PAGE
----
Wednesday, November 13, 2019
Sony vs Connectix :: Argumentative Persuasive Software Essays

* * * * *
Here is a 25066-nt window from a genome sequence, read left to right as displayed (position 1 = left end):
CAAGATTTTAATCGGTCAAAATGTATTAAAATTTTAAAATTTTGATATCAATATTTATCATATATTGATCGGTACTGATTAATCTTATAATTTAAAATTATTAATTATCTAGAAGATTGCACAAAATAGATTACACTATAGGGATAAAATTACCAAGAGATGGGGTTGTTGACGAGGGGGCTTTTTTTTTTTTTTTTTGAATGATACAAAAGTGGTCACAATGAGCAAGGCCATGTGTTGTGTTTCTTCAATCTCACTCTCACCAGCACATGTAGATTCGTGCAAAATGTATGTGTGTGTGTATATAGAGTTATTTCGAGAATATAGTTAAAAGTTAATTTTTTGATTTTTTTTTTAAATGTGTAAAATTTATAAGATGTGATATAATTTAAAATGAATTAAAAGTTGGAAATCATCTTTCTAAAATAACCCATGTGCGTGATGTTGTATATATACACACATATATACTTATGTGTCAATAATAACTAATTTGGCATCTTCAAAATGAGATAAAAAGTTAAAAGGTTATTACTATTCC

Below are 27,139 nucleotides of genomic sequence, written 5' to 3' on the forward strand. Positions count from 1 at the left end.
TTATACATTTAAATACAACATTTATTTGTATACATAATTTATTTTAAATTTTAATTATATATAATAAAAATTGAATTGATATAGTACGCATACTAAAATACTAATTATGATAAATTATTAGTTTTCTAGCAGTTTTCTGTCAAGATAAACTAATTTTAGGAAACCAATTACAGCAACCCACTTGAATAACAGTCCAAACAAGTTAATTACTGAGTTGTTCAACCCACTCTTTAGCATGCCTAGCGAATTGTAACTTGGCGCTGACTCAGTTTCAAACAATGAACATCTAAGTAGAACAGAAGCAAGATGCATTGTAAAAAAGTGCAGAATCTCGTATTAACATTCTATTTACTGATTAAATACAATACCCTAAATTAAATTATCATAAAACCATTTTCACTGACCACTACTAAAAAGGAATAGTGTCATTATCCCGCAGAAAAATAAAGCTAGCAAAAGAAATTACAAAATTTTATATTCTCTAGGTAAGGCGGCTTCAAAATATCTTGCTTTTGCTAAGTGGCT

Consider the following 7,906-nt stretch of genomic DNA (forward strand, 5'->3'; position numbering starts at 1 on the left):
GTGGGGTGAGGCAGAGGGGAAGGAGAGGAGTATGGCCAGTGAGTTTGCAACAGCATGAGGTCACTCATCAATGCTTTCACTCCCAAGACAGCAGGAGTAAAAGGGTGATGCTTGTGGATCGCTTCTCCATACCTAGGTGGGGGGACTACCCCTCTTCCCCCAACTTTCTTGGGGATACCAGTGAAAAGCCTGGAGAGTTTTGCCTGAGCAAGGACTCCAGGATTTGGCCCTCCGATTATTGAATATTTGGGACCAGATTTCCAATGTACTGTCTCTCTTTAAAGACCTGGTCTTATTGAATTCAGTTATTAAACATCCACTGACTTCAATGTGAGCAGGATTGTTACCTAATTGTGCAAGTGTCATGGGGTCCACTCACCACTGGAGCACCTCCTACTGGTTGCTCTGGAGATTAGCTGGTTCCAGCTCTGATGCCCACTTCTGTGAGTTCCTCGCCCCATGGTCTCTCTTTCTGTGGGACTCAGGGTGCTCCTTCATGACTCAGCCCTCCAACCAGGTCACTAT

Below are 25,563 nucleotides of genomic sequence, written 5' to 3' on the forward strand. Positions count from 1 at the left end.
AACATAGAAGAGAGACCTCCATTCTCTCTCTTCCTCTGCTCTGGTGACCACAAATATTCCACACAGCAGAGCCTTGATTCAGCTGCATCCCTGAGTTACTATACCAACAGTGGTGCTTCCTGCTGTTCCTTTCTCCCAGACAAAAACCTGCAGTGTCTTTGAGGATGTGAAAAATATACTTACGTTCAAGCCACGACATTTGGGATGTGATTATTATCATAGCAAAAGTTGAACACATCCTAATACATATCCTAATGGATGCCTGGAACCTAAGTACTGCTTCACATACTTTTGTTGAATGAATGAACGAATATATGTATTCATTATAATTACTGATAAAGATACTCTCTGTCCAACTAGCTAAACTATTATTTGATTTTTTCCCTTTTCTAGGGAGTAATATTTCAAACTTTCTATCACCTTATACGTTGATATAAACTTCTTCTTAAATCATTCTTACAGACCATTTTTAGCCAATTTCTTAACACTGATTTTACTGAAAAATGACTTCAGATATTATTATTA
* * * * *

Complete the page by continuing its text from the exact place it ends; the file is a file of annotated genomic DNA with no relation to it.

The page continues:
Sony vs Connectix Introduction Reverse engineering has become a controversial topic in the software industry. In 1999, Sony filed a suit against Connectix alleging copyright infringement concerning a Macintosh emulator of the Sony Playstation known as the Virtual Game Station. This emulator allows Macintosh users to play Playstation games without a Sony Playstation. A federal judge ruled in favor of Sony, and issued an order that Connectix halt its sales of the emulator. The next year Connectix appealed the ruling, and the Federal Court of Appeals reversed the original ruling. Video game business in the United States alone is a billion dollar industry and legal decisions such as this one have huge ramifications not just for the game industry, but for the entire software industry as well. In order to determine the right decision, one has to examine different ethical perspectives ranging from determining what action results in the most happiness of the stakeholders involved to what inherent rights each individual stakeholder is entitled to. Background Sony is the creator of the Sony Playstation. Video game console manufacturers generally use the console as a loss leader and hope to profit on their gaming platforms by selling licenses to produce games to software manufacturing companies. Thus, Sony created a barrier of entry in console manufacturing because other hardware manufacturers would have to be willing to lose money per hardware unit sold in order to compete with Sony. Also, such a manufacturer wouldnÃ¢â¬â¢t receive the software game revenues that Sony receives, which gave Sony what seemed to be a monopoly on the Playstation platform. The Sony Playstation consists of hardware components and software components. The software component is the Sony BIOS, which is resides in read-only memory. Sony holds a copyright on the BIOS.1 The Connectix Virtual Game Station emulates the functionality of the Sony Playstation. A consumer could purchase a Playstation game, load it into his Macintosh CD-drive, and play the game using the Virtual Game Station. Connectix created the emulator by purchasing a Playstation, copying the contents of the BIOS into the memory of a Macintosh, and observing the input into the BIOS and the output of the hardware.